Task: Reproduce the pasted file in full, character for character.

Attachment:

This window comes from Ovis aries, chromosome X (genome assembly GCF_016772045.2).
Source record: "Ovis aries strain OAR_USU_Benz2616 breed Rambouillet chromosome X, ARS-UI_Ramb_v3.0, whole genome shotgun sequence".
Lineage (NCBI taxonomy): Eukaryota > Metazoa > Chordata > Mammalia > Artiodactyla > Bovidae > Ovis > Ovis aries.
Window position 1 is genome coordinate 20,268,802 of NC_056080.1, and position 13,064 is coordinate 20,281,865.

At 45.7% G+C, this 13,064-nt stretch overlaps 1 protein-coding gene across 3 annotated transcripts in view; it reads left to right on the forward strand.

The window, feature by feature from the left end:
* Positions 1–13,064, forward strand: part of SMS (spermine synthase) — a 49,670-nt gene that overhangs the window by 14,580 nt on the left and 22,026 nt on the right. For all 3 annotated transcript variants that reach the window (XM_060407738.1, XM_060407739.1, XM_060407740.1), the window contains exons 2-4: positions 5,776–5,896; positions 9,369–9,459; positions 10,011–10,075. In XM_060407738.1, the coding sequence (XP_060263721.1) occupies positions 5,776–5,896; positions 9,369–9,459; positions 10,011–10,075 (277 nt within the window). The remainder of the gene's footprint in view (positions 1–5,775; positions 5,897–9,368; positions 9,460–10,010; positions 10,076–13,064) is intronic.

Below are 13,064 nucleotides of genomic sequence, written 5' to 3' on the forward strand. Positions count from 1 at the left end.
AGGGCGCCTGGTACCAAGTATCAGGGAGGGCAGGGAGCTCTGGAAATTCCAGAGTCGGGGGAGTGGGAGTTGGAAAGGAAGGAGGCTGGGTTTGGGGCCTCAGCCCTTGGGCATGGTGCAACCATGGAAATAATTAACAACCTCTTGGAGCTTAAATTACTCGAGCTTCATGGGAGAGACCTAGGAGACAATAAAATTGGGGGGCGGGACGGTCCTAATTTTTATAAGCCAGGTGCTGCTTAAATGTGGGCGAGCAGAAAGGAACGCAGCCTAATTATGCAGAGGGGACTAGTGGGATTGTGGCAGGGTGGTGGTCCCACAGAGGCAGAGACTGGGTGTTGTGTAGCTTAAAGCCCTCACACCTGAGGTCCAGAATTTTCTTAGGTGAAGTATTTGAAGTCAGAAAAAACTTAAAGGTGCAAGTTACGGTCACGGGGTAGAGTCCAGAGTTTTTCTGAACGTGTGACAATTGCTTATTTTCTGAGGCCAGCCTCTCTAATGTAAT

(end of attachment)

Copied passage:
This window comes from Ovis aries, chromosome X (genome assembly GCF_016772045.2).
Source record: "Ovis aries strain OAR_USU_Benz2616 breed Rambouillet chromosome X, ARS-UI_Ramb_v3.0, whole genome shotgun sequence".
Lineage (NCBI taxonomy): Eukaryota > Metazoa > Chordata > Mammalia > Artiodactyla > Bovidae > Ovis > Ovis aries.
Window position 1 is genome coordinate 20,268,802 of NC_056080.1, and position 13,064 is coordinate 20,281,865.

At 45.7% G+C, this 13,064-nt stretch overlaps 1 protein-coding gene across 3 annotated transcripts in view; it reads left to right on the forward strand.

The window, feature by feature from the left end:
* Positions 1–13,064, forward strand: part of SMS (spermine synthase) — a 49,670-nt gene that overhangs the window by 14,580 nt on the left and 22,026 nt on the right. For all 3 annotated transcript variants that reach the window (XM_060407738.1, XM_060407739.1, XM_060407740.1), the window contains exons 2-4: positions 5,776–5,896; positions 9,369–9,459; positions 10,011–10,075. In XM_060407738.1, the coding sequence (XP_060263721.1) occupies positions 5,776–5,896; positions 9,369–9,459; positions 10,011–10,075 (277 nt within the window). The remainder of the gene's footprint in view (positions 1–5,775; positions 5,897–9,368; positions 9,460–10,010; positions 10,076–13,064) is intronic.

Below are 13,064 nucleotides of genomic sequence, written 5' to 3' on the forward strand. Positions count from 1 at the left end.
AGGGCGCCTGGTACCAAGTATCAGGGAGGGCAGGGAGCTCTGGAAATTCCAGAGTCGGGGGAGTGGGAGTTGGAAAGGAAGGAGGCTGGGTTTGGGGCCTCAGCCCTTGGGCATGGTGCAACCATGGAAATAATTAACAACCTCTTGGAGCTTAAATTACTCGAGCTTCATGGGAGAGACCTAGGAGACAATAAAATTGGGGGGCGGGACGGTCCTAATTTTTATAAGCCAGGTGCTGCTTAAATGTGGGCGAGCAGAAAGGAACGCAGCCTAATTATGCAGAGGGGACTAGTGGGATTGTGGCAGGGTGGTGGTCCCACAGAGGCAGAGACTGGGTGTTGTGTAGCTTAAAGCCCTCACACCTGAGGTCCAGAATTTTCTTAGGTGAAGTATTTGAAGTCAGAAAAAACTTAAAGGTGCAAGTTACGGTCACGGGGTAGAGTCCAGAGTTTTTCTGAACGTGTGACAATTGCTTATTTTCTGAGGCCAGCCTCTCTAATGTAAT